teaching of Socrates. Eusebius (Chron.) places "Theaetetus the mathematician" at 01. 85, b.c. 440, a date wliich can only be accepted as referring, not to the time when he really flourished, but when, as a mere youth, he became the disciple of Socrates. (Comp. Fabric. Bibl. Graec. vol. iii. p. 78, note.)

3. A poet of the Greek Anthology, of whom we only know with certainty that he lived at or after the time of the Academic philosopher Grantor, his epitaph upon whom is preserved by Diogenes Laertius (iv. 25). Grantor flourished about 01. 116, b.c. 316. Six epigrams of his are contained in the Greek Anthology (Brunck, Anal. vol. ii. p. 251, vol. iii. p. 131, Lection, p. 189; Jacobs, Anth. Graec. vol. ii. p. 227, vol. xiii. p. 957; Fabric. Bibl. Grae^. vol. iv. p. 496.)

4. Scholasiicus, an epigrammatist of the time of Justinian, as is clearly proved by the references in his epigrams to'Domninus, who was prefect of the city under Justin I. (Ep. 5), and to Julianus An- tecessor (Ep. 6). Reiske confounded him with the former epigrammatist of the same name (No. 2). The Medicean library contains a MS. tract irepl arriKMv bvofjidrwv under the name of Theaetetus Scholasticus (Bandini, Catal. vol. ii. p. 368) ; and Suidas (s. v. Ou5ej> irpbs r^v &.i6vvffov) mentions a work on Proverbs (irepl irapoi^iS/v^ by a certain Theaetetus. (Brunck, Anal. vol. ii. p. 514; Jacobs, Anth. Graec. vol. iii. p. 214, vol. xiii. p. 957; Fabric. Bibl. Graec. vol. iv. p. 496.) [P. S.]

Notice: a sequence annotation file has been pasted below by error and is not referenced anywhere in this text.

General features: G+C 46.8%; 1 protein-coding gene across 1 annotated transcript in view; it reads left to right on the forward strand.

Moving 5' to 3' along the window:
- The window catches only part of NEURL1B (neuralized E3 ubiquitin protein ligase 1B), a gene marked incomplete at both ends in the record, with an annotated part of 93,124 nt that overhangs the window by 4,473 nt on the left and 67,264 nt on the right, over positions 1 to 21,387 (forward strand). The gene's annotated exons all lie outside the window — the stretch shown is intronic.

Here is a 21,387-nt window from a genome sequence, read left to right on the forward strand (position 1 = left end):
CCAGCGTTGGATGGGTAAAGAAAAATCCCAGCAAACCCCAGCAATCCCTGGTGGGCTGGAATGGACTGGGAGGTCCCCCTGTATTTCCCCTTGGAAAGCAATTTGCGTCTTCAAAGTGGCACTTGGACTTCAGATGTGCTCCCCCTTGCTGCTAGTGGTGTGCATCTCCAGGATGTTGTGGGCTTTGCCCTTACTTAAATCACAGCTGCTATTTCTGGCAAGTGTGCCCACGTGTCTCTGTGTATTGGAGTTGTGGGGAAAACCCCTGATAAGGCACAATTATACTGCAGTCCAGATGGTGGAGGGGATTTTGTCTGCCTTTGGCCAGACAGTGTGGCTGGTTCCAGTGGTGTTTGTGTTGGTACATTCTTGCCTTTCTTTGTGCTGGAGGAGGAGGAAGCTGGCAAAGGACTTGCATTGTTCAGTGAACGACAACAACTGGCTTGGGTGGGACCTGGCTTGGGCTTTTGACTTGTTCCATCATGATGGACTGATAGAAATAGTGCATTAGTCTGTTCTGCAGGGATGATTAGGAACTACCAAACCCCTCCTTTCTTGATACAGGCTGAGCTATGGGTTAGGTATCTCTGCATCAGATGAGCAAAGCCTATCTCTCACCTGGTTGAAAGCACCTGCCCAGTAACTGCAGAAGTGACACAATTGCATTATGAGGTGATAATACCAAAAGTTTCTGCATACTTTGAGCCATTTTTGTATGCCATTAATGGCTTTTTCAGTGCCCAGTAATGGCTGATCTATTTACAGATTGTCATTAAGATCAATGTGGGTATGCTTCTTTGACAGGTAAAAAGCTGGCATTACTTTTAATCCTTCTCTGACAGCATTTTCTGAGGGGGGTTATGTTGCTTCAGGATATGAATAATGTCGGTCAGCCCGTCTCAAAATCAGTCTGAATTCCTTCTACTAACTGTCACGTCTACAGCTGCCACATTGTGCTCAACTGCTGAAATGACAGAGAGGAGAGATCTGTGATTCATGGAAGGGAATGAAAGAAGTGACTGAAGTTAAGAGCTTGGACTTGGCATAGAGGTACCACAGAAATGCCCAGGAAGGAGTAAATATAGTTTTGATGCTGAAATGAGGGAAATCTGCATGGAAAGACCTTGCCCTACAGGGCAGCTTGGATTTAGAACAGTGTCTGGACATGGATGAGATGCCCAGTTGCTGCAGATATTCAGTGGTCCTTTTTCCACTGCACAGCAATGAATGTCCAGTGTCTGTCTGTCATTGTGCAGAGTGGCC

THEAGENES (©eayeViys), historical. 1. Ty­rant of Megara. He obtained his power probably about b. c. 630, having espoused the part of the commonalty against the nobles. He is said to have gained their confidence by violent aggressions on the wealthy proprietors, whose cattle he destroyed in their pastures. (Arist. Pol. v. 4, 5, Rhet. i. 2, 7.) Mr. Maiden (Hist, of Rome, p. 153, " Library of Useful Knowledge,") supposes that these were public lands. By these outrages, and other dema­gogic arts, he gained the enthusiastic attachment of the commonalty, and by a vote of the people obtained a body of guards, by whose aid he over­threw the oligarchy, and made himself tyrant. He was, however, driven out before his death. He gave his daughter in marriage toCylon. [cylon.] Pausanias (i. 40. § 1, i. 41. § 2) mentions some public works which he erected in Megara. Like most of the other tyrants, he, doubtless, found it expedient to foster industry and the arts. But from the picture which some time after Theognis gives of the state of the country, it does not seem that the people generally were permanently bene­fited by the reign of Theagenes. (Thirlwall, Hist, of Greece, vol. i. p. 428 ; Grote, Hint, of Greece, vol. iii. p. 59.)

2. A Thasian, the son of Timpsthenes, renowned for his extraordinary strength and swiftness. At the age of nine years he was said to have carried home a brazen statue of a god from the agora. As he grew up he became distinguished in every spe­cies of athletic contest, and gained numerous vic­tories at the Olympian, Pythian, Nemean, and Isthmian games. Altogether he was said to have won 1300 crowns. (Paus. vi. 11. § 2, &c. ; Pint. Reip. gerend. Praeccpt. p. 811.) He gained one victory at Olympia in the 75th Olympiad, b. c. 480. (Paus. vi. 6. § 5.) The popular story among the Thasians was, that Hercules was his father. A curious story is told by Pausanias (vi. 11. § 6, &c.) about a statue of Theagenes, \\hich a man,